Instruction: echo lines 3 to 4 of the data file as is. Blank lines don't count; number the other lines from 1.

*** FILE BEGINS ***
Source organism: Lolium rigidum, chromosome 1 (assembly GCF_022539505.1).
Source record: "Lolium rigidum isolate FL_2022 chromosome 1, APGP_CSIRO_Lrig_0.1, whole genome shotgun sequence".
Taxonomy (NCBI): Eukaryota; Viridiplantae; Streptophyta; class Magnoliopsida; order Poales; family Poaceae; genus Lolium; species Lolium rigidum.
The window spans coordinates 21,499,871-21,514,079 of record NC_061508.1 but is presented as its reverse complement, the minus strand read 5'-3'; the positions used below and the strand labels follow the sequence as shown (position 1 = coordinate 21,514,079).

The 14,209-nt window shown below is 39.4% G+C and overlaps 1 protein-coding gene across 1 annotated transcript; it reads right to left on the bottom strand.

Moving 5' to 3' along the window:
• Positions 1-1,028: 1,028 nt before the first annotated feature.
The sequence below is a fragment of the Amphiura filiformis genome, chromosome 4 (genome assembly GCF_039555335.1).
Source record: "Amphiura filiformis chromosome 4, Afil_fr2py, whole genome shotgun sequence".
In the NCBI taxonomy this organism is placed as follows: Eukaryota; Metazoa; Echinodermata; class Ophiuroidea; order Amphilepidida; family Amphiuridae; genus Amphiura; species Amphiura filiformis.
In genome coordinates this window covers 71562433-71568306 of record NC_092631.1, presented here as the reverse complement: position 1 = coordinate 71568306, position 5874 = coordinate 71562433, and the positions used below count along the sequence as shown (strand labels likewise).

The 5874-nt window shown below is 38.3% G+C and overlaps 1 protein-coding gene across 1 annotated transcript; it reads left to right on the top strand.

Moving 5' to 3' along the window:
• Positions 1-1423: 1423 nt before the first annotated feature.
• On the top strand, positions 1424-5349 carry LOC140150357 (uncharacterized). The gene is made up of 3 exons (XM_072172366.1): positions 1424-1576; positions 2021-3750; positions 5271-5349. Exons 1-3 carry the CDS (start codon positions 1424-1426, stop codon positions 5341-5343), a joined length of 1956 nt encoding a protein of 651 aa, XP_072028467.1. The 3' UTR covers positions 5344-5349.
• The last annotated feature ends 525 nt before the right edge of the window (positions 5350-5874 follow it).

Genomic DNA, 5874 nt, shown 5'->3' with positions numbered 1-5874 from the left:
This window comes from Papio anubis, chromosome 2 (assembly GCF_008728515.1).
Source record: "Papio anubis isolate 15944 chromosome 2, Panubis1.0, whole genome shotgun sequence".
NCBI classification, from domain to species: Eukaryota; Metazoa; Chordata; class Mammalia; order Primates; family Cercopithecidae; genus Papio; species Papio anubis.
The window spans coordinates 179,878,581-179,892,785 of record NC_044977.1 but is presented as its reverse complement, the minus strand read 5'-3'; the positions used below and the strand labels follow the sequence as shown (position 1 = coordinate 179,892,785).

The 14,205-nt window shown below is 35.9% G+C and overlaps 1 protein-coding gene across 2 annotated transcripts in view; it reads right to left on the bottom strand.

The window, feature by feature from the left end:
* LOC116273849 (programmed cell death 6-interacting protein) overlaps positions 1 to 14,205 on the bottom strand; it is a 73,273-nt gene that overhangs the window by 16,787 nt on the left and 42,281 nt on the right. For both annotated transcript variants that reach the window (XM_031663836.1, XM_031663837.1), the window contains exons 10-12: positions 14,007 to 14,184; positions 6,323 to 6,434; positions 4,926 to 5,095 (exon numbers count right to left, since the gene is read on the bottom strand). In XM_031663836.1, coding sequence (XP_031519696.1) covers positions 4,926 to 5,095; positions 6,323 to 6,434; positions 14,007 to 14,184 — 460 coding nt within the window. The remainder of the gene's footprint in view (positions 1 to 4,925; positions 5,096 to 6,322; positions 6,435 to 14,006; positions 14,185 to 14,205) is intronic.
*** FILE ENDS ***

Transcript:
Taxonomy (NCBI): Eukaryota; Viridiplantae; Streptophyta; class Magnoliopsida; order Poales; family Poaceae; genus Lolium; species Lolium rigidum.
The window spans coordinates 21,499,871-21,514,079 of record NC_061508.1 but is presented as its reverse complement, the minus strand read 5'-3'; the positions used below and the strand labels follow the sequence as shown (position 1 = coordinate 21,514,079).